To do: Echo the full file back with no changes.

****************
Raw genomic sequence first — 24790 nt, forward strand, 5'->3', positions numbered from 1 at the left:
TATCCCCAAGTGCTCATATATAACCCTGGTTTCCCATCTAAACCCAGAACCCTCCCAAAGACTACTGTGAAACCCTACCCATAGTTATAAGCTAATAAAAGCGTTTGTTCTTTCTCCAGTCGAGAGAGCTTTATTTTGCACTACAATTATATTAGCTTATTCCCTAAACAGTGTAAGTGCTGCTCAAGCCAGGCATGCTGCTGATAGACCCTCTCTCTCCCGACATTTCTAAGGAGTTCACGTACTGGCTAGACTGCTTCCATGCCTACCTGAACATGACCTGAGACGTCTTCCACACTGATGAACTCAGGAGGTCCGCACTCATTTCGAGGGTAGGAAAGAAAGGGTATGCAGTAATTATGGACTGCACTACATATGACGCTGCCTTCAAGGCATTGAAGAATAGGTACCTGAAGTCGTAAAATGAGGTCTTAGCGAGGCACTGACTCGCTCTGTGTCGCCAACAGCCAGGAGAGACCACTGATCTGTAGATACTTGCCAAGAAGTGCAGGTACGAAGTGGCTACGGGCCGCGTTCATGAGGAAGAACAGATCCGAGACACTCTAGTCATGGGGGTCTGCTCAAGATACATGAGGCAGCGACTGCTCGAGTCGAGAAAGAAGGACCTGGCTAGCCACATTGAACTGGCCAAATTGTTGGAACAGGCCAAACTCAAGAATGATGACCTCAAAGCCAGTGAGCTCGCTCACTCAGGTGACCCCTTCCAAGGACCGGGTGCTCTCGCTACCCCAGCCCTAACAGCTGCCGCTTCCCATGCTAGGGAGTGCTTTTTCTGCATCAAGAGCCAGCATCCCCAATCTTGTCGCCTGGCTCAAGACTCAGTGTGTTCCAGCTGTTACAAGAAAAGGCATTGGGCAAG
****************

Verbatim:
Raw genomic sequence first — 24790 nt, forward strand, 5'->3', positions numbered from 1 at the left:
TATCCCCAAGTGCTCATATATAACCCTGGTTTCCCATCTAAACCCAGAACCCTCCCAAAGACTACTGTGAAACCCTACCCATAGTTATAAGCTAATAAAAGCGTTTGTTCTTTCTCCAGTCGAGAGAGCTTTATTTTGCACTACAATTATATTAGCTTATTCCCTAAACAGTGTAAGTGCTGCTCAAGCCAGGCATGCTGCTGATAGACCCTCTCTCTCCCGACATTTCTAAGGAGTTCACGTACTGGCTAGACTGCTTCCATGCCTACCTGAACATGACCTGAGACGTCTTCCACACTGATGAACTCAGGAGGTCCGCACTCATTTCGAGGGTAGGAAAGAAAGGGTATGCAGTAATTATGGACTGCACTACATATGACGCTGCCTTCAAGGCATTGAAGAATAGGTACCTGAAGTCGTAAAATGAGGTCTTAGCGAGGCACTGACTCGCTCTGTGTCGCCAACAGCCAGGAGAGACCACTGATCTGTAGATACTTGCCAAGAAGTGCAGGTACGAAGTGGCTACGGGCCGCGTTCATGAGGAAGAACAGATCCGAGACACTCTAGTCATGGGGGTCTGCTCAAGATACATGAGGCAGCGACTGCTCGAGTCGAGAAAGAAGGACCTGGCTAGCCACATTGAACTGGCCAAATTGTTGGAACAGGCCAAACTCAAGAATGATGACCTCAAAGCCAGTGAGCTCGCTCACTCAGGTGACCCCTTCCAAGGACCGGGTGCTCTCGCTACCCCAGCCCTAACAGCTGCCGCTTCCCATGCTAGGGAGTGCTTTTTCTGCATCAAGAGCCAGCATCCCCAATCTTGTCGCCTGGCTCAAGACTCAGTGTGTTCCAGCTGTTACAAGAAAAGGCATTGGGCAAG